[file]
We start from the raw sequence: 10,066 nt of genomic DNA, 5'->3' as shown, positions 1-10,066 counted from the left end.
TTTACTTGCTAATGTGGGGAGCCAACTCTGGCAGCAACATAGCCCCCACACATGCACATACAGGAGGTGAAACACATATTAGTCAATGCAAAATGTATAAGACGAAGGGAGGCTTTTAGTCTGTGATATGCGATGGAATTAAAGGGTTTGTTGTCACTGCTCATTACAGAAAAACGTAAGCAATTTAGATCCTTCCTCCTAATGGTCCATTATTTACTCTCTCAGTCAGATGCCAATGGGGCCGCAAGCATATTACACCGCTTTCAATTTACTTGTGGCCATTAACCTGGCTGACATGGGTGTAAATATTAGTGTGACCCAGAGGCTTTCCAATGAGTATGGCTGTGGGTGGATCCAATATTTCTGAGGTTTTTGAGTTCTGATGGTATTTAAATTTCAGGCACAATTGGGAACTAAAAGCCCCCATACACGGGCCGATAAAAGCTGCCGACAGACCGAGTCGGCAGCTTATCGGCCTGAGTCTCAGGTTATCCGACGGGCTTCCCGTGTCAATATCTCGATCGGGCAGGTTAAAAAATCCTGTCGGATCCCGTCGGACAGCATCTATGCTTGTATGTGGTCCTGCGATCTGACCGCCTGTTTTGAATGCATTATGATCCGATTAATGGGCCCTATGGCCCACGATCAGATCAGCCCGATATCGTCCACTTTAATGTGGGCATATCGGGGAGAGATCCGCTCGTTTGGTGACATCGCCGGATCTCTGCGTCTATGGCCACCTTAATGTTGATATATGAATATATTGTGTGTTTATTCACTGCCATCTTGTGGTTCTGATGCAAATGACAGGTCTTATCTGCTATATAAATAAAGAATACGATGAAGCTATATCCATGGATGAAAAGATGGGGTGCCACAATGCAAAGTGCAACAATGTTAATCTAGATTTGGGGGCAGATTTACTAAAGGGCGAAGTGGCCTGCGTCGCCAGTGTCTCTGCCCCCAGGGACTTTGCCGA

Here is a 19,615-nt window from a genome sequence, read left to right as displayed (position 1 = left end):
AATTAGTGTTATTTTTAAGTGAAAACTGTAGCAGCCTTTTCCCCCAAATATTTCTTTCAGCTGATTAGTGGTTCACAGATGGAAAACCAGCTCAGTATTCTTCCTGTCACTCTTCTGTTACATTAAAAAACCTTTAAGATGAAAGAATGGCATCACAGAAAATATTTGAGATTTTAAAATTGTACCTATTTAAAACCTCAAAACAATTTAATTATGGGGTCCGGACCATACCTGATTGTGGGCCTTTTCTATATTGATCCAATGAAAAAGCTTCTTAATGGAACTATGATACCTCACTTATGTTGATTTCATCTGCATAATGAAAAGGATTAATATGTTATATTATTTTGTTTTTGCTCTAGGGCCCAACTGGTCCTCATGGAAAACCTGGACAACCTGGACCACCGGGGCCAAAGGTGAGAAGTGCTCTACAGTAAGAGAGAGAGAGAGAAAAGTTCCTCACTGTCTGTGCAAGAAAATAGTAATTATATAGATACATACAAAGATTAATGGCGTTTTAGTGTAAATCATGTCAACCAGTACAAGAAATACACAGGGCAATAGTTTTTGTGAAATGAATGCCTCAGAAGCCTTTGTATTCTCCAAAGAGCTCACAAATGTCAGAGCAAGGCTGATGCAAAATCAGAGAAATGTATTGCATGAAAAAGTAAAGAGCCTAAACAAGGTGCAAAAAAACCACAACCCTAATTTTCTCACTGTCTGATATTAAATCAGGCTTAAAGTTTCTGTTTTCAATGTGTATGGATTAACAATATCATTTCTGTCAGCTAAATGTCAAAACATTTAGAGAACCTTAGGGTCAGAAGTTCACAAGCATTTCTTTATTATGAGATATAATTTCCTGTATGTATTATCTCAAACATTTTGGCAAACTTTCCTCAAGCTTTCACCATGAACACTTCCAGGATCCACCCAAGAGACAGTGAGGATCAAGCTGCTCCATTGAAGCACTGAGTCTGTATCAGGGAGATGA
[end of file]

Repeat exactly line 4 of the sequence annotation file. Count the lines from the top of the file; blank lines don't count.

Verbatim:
AATTAGTGTTATTTTTAAGTGAAAACTGTAGCAGCCTTTTCCCCCAAATATTTCTTTCAGCTGATTAGTGGTTCACAGATGGAAAACCAGCTCAGTATTCTTCCTGTCACTCTTCTGTTACATTAAAAAACCTTTAAGATGAAAGAATGGCATCACAGAAAATATTTGAGATTTTAAAATTGTACCTATTTAAAACCTCAAAACAATTTAATTATGGGGTCCGGACCATACCTGATTGTGGGCCTTTTCTATATTGATCCAATGAAAAAGCTTCTTAATGGAACTATGATACCTCACTTATGTTGATTTCATCTGCATAATGAAAAGGATTAATATGTTATATTATTTTGTTTTTGCTCTAGGGCCCAACTGGTCCTCATGGAAAACCTGGACAACCTGGACCACCGGGGCCAAAGGTGAGAAGTGCTCTACAGTAAGAGAGAGAGAGAGAAAAGTTCCTCACTGTCTGTGCAAGAAAATAGTAATTATATAGATACATACAAAGATTAATGGCGTTTTAGTGTAAATCATGTCAACCAGTACAAGAAATACACAGGGCAATAGTTTTTGTGAAATGAATGCCTCAGAAGCCTTTGTATTCTCCAAAGAGCTCACAAATGTCAGAGCAAGGCTGATGCAAAATCAGAGAAATGTATTGCATGAAAAAGTAAAGAGCCTAAACAAGGTGCAAAAAAACCACAACCCTAATTTTCTCACTGTCTGATATTAAATCAGGCTTAAAGTTTCTGTTTTCAATGTGTATGGATTAACAATATCATTTCTGTCAGCTAAATGTCAAAACATTTAGAGAACCTTAGGGTCAGAAGTTCACAAGCATTTCTTTATTATGAGATATAATTTCCTGTATGTATTATCTCAAACATTTTGGCAAACTTTCCTCAAGCTTTCACCATGAACACTTCCAGGATCCACCCAAGAGACAGTGAGGATCAAGCTGCTCCATTGAAGCACTGAGTCTGTATCAGGGAGATGA